Αγαπητέ μου Άρχοντα κ. Ανδριόπουλε,
Thank you for writing, Nathan. And thank you for your honesty. Though I have to admit I am tired of defending our bishops when they’re on the wrong side. Perhaps that’s what some people expect deacons to do.
You are right about my respect for the Archbishop. I respect him like no other Orthodox bishop in our church. Which is why his response hurts even more.
I did of course read his paschal encyclical. And I hoped for more. He has not condemned Russia; he has not condemned Putin; he has not condemned Kirill’s unequivocal endorsement and shameful blessing of the war. He condemned the crimes; he condemned the violence; and he spoke of love. In my humble opinion, this is not nearly enough. He should have called a spade a spade and been more forthright. The right word from him would matter more than from anyone else in our church.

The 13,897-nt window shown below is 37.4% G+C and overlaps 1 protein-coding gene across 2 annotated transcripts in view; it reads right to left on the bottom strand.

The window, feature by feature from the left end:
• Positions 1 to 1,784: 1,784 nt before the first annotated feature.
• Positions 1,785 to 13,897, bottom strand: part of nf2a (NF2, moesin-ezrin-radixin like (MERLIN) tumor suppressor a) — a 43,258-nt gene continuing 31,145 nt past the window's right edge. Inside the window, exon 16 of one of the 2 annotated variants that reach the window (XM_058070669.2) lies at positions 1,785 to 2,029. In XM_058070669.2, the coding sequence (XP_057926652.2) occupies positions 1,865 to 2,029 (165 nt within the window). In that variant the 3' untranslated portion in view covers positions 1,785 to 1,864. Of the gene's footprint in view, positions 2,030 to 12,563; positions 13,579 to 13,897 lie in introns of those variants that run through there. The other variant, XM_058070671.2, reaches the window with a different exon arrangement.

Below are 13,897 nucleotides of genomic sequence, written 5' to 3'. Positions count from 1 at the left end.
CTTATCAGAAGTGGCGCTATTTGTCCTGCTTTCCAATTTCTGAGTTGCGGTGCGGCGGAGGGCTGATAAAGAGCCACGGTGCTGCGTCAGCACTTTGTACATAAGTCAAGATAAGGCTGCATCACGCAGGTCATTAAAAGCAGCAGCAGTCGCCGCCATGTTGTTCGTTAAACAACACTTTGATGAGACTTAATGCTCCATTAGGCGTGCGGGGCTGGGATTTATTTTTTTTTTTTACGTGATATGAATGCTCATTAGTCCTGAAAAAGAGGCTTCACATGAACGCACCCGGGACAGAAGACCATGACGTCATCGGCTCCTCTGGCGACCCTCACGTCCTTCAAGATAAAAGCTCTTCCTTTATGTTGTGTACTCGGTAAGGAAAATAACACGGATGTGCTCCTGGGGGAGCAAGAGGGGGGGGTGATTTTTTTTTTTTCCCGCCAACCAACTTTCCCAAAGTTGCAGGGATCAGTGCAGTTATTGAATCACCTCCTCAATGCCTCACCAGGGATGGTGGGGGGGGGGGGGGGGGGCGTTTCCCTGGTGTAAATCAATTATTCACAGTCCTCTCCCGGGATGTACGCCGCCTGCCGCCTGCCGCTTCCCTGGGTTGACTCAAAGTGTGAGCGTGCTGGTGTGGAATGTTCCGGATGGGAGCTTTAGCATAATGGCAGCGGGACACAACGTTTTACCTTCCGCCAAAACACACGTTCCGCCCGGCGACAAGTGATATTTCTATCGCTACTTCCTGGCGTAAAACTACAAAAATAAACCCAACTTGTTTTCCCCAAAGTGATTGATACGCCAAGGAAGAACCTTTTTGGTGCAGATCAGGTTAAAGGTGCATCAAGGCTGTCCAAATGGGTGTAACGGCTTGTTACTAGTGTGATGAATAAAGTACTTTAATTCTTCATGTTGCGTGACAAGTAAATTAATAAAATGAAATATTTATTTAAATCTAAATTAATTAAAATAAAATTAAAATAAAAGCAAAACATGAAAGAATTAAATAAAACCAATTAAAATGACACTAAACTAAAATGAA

Almost everyone has condemned the war and the bloodshed; almost everyone has mourned the victims and the dead. There is no cost and no commitment in this. It is meaningless, especially when people are dying — not dying to read nice statements about peace; just dying! Frankly, the only one that has dared to mention president Putin and patriarch Kirill is the Ecumenical Patriarch! And I deliberately omitted mentioning his name in my article because people would say I am praising my own spiritual leader.
I don’t judge why the Archbishop hasn’t named names; I am sure he has his reasons, and I am sure they are – as always – prudent. But I am also sincerely convinced that from those who have more, more is expected.
As ever, in the risen Lord